House of Darkness
by Hope Madden
Who hurt Neil LaBute?
Would it surprise you to find that the latest from the writer/director behind In the Company of Men and Your Friends and Neighbors (as well as the less impressive Wicker Man reboot and others) is a meditation on sexual dynamics, power and agency? That it’s brimming with psychosexual wordplay? That it’s bitter and a bit misguided?
How many times can we disassemble the mating ritual to judge and shame those involved?
Sometimes LaBute does it well—so well that it’s tough not to look forward to whatever he releases. House of Darkness sees the filmmaker again exploring his favorite topic, this time within a horror context.
Justin Long riffs on his nice guy persona, his character Hap actually referring to himself at one point as “one of the good ones.” (Had Hap seen Promising Young Women, he might have had sense enough not to make such a claim.)
Hap’s been lured into the stately gothic manor of the lovely Mina, played with controlled ferocity by Kate Bosworth. Bosworth seems to relish the directness of her character. Mina’s disinterest in accommodating Hap’s insecurities is glorious—a reminder of how casually brutal LaBute’s work can be.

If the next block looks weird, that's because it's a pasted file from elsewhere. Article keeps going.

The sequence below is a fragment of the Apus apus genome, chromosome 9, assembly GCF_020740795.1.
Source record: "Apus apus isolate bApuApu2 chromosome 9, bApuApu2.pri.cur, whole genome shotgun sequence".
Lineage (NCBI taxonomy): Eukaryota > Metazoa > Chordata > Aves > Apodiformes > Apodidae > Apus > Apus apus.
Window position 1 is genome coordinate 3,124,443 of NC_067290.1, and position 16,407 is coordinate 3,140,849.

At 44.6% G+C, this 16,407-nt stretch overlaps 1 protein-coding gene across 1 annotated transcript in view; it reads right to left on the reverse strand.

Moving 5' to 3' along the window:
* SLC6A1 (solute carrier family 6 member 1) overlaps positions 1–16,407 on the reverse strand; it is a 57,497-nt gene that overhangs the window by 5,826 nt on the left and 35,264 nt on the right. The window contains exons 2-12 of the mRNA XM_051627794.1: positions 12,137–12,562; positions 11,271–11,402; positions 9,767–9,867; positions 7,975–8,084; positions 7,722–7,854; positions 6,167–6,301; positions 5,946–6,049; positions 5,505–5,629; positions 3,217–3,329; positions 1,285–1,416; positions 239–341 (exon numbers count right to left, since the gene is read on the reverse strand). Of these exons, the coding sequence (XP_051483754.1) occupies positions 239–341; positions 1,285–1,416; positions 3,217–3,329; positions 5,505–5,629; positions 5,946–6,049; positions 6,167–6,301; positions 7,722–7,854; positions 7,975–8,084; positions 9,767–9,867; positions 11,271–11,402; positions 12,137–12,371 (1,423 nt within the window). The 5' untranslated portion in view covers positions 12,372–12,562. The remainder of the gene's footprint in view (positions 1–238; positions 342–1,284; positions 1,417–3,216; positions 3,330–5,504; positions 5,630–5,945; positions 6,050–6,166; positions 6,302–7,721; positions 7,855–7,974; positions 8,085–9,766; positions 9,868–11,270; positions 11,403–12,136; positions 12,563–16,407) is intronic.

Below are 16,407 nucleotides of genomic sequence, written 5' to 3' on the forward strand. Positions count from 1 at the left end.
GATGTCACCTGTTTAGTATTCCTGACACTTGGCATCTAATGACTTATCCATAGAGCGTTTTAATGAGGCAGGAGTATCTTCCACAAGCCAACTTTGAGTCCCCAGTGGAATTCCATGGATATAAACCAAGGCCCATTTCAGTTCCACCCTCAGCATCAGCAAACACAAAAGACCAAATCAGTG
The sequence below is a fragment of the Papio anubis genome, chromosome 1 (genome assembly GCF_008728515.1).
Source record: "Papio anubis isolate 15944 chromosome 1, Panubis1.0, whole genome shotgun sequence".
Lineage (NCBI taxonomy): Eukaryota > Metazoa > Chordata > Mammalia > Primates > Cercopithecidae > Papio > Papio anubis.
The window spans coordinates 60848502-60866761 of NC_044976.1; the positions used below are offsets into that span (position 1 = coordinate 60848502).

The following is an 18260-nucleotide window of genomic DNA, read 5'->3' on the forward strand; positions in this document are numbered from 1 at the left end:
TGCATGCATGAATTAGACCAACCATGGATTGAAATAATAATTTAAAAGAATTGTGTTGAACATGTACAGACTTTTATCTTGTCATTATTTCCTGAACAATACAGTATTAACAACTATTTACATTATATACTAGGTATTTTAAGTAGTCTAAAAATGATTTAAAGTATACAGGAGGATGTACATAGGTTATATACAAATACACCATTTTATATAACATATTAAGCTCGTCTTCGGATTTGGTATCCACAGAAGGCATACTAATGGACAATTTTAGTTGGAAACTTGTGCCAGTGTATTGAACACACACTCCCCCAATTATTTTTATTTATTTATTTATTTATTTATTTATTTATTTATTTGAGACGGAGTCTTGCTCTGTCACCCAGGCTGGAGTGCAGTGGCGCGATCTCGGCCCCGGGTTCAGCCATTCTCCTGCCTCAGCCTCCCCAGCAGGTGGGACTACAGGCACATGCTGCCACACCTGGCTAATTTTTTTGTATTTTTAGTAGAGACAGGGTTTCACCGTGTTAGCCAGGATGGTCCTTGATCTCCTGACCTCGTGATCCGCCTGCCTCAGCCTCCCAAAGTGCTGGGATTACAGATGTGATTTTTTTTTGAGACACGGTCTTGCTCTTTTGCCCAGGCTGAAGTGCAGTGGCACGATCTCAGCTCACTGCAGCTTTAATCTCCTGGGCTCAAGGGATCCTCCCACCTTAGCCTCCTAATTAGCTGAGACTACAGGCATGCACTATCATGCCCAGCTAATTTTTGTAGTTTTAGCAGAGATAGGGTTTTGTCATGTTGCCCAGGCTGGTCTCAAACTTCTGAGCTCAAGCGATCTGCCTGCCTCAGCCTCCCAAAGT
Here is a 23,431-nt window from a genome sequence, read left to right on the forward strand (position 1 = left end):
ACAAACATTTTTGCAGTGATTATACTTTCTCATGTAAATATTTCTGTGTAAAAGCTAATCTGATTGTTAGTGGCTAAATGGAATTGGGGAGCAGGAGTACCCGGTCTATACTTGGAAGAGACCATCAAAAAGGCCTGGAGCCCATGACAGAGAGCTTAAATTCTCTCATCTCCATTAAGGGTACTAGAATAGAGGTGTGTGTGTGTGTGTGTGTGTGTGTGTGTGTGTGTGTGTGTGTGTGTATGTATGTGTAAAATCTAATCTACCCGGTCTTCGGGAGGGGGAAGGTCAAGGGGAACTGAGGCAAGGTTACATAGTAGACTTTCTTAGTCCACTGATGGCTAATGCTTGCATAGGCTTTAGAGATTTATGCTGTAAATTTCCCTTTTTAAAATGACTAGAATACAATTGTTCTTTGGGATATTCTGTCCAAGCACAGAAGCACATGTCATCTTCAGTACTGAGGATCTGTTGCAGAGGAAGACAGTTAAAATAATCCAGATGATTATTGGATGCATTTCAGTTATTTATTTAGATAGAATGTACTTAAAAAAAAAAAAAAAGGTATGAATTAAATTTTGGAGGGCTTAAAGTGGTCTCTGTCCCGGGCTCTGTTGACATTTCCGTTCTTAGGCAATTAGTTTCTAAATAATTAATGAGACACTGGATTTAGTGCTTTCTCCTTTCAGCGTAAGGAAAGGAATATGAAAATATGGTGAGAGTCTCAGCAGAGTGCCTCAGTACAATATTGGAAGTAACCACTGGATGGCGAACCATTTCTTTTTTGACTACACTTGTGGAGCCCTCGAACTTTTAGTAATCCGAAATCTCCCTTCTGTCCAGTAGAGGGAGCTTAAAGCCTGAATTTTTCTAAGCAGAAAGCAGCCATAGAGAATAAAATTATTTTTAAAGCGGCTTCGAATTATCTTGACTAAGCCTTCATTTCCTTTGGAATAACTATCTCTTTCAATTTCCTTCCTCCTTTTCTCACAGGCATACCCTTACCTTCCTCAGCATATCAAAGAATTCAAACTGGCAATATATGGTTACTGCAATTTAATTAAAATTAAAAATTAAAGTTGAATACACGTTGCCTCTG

Perhaps because he started his career as a playwright, each of LaBute’s films rise or fall on dialog. House of Darkness is a chamber piece – it could easily be a stage play (though it’s likely a Covid production). Limited performers pepper scenes with double entendres in an awkward dance of “will we or won’t we” sexual politics.
The difference this time around is the genre trapping, a first for the filmmaker. The look is lush and effective, particularly the more fantastical sequences. Long — a genre veteran — delivers a bit of nuance, his Hap never entirely sympathetic but definitely hard to hate.
The story builds effectively enough. It’s just that nothing is ever in question. The genre tropes are more threadbare from use than LaBute’s banter-driven power game. Worse, the point rings hollow, like a disingenuous, cash-grab reversal of In the Company of Men.